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Republicans Blast 'Hypocrisy' Of Democrats Calling Barrett Hearings Political

Sen. Ben Sasse, R-Neb., speaks during the Senate Judiciary Committee hearing for Amy Coney Barrett's Supreme Court nomination on Monday.
Win McNamee
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Sen. Ben Sasse, R-Neb., speaks during the Senate Judiciary Committee hearing for Amy Coney Barrett's Supreme Court nomination on Monday.

Republicans already have all but won the battle to confirm Judge Amy Coney Barrett to the Supreme Court thanks to their control of the Senate, but used Monday's confirmation hearing to stress the importance of a judiciary free from political interference and to defend Barrett against attacks on her religion, even as Democrats avoided the topic.

So, freed from the need to make a case for the nominee — although several senators are — Republicans are using the opportunity for broader comments about what they call the strength of the judicial system at which Barrett is poised to sit at the apogee.

"This idea of place in our system of government is critical. Ours is a government of separated powers. The power to make, enforce, and interpret the law isn't centralized in one person or one branch of government," said Sen. Chuck Grassley of Iowa, a top member of the panel.

"But this system only succeeds if each branch respects its role. A good judge understands it's not the court's place to rewrite the law as it sees fit. It's not his or her place to let policy, personal or moral principles dictate an outcome."

Several Republicans have reacted with wry or sarcastic disappointment at the complaints and objections of minority Democrats, whom they argue would be acting exactly in the same way as they are if they held the majority and Republicans were in their place.

The objections about the Affordable Care Act have nothing to do with Barrett or the Supreme Court, Republicans argue — and it's impossible to accept the premise that a judge must be impartial but also ask her to agree to take a certain position before she is confirmed, they said.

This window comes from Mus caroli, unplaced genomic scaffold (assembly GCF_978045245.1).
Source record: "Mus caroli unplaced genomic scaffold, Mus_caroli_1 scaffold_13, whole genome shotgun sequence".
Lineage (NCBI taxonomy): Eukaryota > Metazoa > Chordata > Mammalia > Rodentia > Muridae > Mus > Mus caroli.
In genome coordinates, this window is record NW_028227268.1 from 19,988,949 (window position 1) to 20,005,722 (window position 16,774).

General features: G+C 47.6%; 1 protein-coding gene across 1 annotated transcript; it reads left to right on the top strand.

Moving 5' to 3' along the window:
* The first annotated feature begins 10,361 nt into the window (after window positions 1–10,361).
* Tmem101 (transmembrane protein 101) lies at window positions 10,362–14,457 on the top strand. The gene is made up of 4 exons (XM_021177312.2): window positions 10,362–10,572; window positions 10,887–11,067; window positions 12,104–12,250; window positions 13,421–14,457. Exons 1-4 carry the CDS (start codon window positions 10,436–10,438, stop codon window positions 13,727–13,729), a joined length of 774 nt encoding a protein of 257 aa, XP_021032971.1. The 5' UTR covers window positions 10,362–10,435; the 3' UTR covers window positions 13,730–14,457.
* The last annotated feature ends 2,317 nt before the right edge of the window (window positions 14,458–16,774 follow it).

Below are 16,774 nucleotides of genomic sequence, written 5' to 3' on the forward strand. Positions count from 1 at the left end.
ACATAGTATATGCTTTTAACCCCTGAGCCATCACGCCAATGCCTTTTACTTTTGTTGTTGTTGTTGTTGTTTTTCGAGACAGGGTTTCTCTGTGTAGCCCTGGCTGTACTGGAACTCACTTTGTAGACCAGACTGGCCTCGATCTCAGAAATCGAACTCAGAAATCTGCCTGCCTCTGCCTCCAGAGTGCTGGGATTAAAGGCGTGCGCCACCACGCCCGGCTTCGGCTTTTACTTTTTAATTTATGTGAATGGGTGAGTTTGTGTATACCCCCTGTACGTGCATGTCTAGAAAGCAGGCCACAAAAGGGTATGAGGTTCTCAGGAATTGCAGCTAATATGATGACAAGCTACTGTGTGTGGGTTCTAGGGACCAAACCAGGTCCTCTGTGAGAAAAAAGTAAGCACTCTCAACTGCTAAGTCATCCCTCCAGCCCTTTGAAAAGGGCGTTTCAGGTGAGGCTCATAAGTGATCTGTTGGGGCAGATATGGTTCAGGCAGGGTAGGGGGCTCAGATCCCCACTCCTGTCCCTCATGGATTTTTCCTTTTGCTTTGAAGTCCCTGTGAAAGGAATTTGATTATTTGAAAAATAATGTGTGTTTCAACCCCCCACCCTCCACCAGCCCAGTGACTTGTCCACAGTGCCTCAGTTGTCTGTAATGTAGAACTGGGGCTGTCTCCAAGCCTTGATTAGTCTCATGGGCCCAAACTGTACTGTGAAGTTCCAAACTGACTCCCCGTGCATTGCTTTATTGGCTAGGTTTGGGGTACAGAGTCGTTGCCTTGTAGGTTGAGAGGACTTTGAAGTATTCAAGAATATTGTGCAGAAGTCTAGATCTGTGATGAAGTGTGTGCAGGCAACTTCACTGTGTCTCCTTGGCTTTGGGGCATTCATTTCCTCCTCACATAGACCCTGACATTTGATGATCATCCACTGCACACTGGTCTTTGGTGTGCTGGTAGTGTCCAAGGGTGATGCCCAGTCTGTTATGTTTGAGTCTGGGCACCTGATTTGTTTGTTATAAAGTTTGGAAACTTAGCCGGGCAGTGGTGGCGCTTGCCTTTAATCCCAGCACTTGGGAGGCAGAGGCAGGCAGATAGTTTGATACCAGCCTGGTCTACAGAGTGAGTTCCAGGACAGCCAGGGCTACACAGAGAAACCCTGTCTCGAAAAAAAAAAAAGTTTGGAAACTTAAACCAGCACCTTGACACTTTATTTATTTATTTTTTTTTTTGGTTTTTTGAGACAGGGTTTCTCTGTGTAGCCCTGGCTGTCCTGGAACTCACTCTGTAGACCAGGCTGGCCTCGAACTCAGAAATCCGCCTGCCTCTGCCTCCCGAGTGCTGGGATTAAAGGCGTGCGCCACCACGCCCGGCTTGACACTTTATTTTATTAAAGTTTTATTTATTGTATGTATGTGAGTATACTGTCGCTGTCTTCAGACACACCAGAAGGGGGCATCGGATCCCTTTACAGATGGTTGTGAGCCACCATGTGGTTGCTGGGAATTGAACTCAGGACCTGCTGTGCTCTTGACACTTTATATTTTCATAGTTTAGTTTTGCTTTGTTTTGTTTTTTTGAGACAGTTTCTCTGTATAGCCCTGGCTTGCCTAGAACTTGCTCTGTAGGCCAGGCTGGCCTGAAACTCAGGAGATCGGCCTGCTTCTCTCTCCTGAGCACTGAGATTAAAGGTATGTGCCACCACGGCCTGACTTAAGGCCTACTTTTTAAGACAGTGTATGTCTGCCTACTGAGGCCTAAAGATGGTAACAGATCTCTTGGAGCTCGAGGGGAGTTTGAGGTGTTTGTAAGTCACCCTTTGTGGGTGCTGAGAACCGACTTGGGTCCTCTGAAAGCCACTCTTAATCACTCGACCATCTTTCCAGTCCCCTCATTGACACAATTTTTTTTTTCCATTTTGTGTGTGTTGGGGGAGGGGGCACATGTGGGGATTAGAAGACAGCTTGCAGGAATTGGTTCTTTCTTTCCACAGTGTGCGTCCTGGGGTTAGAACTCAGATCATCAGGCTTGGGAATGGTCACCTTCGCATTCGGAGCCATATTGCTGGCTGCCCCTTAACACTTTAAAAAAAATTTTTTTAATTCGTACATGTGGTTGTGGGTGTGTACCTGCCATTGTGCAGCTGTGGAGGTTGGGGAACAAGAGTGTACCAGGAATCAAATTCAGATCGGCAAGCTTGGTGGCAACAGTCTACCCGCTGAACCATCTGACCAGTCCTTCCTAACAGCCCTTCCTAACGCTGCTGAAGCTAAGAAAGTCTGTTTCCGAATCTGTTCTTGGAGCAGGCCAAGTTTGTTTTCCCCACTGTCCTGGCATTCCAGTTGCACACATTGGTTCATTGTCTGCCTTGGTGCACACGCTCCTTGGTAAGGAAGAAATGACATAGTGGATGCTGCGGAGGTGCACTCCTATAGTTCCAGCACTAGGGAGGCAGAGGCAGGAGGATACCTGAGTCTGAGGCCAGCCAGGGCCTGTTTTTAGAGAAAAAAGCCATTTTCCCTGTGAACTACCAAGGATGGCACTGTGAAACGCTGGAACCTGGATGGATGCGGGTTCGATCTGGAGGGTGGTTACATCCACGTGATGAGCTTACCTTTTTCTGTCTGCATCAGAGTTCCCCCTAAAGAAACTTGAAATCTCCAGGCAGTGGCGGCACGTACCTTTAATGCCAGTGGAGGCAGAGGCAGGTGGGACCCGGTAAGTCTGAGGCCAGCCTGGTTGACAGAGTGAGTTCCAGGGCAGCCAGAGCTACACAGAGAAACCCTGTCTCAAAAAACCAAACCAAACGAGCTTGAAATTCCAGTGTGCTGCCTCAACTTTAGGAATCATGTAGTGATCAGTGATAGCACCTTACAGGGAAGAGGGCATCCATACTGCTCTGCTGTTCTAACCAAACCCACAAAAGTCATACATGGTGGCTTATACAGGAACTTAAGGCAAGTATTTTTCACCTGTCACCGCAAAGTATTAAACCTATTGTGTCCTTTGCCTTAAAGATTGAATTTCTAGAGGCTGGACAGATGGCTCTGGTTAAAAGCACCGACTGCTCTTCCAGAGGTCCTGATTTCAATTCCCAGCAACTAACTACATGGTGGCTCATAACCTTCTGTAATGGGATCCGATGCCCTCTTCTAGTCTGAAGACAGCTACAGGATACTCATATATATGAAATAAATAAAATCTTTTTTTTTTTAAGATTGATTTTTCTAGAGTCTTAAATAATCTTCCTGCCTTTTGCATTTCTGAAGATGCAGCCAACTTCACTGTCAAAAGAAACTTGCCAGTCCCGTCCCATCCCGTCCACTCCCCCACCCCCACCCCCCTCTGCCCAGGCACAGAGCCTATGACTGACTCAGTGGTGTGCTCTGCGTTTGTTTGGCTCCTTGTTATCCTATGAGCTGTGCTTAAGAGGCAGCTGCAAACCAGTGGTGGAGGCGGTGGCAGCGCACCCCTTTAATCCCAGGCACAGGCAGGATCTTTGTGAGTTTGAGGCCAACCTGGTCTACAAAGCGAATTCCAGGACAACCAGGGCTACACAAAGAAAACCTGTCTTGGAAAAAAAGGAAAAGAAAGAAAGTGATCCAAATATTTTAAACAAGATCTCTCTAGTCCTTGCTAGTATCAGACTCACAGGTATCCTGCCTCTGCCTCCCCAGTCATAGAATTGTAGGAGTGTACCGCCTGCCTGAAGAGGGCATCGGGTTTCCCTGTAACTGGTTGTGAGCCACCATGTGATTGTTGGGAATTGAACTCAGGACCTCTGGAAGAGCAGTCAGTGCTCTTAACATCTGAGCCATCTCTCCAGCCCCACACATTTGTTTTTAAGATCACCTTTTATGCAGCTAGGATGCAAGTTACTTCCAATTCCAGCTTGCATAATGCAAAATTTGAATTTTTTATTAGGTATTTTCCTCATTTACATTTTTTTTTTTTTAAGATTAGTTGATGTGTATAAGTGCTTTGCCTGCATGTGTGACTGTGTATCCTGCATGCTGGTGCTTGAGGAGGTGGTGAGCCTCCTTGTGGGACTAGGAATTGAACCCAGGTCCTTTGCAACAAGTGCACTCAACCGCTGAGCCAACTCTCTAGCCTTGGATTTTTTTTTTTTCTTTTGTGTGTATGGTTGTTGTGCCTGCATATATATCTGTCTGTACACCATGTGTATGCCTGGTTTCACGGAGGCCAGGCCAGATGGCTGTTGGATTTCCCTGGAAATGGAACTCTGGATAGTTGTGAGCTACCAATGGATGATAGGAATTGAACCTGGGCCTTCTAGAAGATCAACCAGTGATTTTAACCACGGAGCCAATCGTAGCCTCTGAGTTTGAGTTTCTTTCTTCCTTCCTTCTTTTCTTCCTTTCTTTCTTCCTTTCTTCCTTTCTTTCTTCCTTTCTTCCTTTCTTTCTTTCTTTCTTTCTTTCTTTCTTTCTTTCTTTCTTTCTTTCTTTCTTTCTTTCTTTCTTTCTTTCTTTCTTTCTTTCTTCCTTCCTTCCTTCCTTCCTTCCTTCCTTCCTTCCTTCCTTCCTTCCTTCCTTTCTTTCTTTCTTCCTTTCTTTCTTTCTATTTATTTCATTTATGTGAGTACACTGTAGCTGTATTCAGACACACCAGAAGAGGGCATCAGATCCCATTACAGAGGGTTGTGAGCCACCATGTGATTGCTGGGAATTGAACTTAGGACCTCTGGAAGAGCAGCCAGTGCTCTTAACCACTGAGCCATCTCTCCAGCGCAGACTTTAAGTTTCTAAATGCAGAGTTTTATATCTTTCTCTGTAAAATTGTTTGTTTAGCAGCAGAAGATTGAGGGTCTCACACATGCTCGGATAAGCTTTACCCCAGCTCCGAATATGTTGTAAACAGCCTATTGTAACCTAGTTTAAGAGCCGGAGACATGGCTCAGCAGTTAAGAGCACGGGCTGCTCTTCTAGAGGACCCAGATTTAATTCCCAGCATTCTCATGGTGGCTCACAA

"The hypocrisy is incredible," said Sen. Thom Tillis of North Carolina.

Democrats have been pointing to a case related to the ACA that is set to go before the Supreme Court on Nov. 10, which a newly appointed justice could weigh in on. In a 2017 article in the Notre Dame law journal, Barrett pushed back against the court's ruling on Obamacare.

Some of the fiercest counterattacks on Barrett's behalf came from Sens. Josh Hawley of Missouri and Ben Sasse of Nebraska, who each, in their turn, faulted what they called the attempt by critics to impose a "religious test" for the Supreme Court.

Hawley cited what he called inappropriate questioning about Barrett's Catholic beliefs and affiliation and said it was nothing less than "bigotry," a bid by opponents to bar Barrett from public office based on her religious identity — which is protected under the Constitution.

Sasse agreed and lamented what he called the absorption of "civics" by "politics," which he said has brought Washington to the point where parties' need to win has subsumed a prior consensus about the rules and expectations of governance.

While Barrett's faith came up in her confirmation hearing for her federal judgeship, Democrats steered clear of the topic on Monday.

Sasse said he hopes Washington and Americans more broadly can recover what he called the importance of "civics," which would lower the temperature on disputes like that over Barrett's nomination.

"Politics is like if I look at my friend [Delaware's Democratic Sen.] Chris Coons and I say, 'Listen up, jackwagon, what you want to do on this particular Finance Committee bill is going to be way too expensive and might bankrupt our kids.' Or if Chris looks back at me and says, 'Listen up, jackwagon, you're too much of a cheapskate and you're underinvesting in the next generation.' That's a really important debate. That's a political debate. That's not civics. Civics is more important than that. Civics doesn't change every 18-24 months because the electoral winds change and because polling changes."

Copyright 2021 NPR. To see more, visit https://www.npr.org.

Philip Ewing is an election security editor with NPR's Washington Desk. He helps oversee coverage of election security, voting, disinformation, active measures and other issues. Ewing joined the Washington Desk from his previous role as NPR's national security editor, in which he helped direct coverage of the military, intelligence community, counterterrorism, veterans and more. He came to NPR in 2015 from Politico, where he was a Pentagon correspondent and defense editor. Previously, he served as managing editor of Military.com, and before that he covered the U.S. Navy for the Military Times newspapers.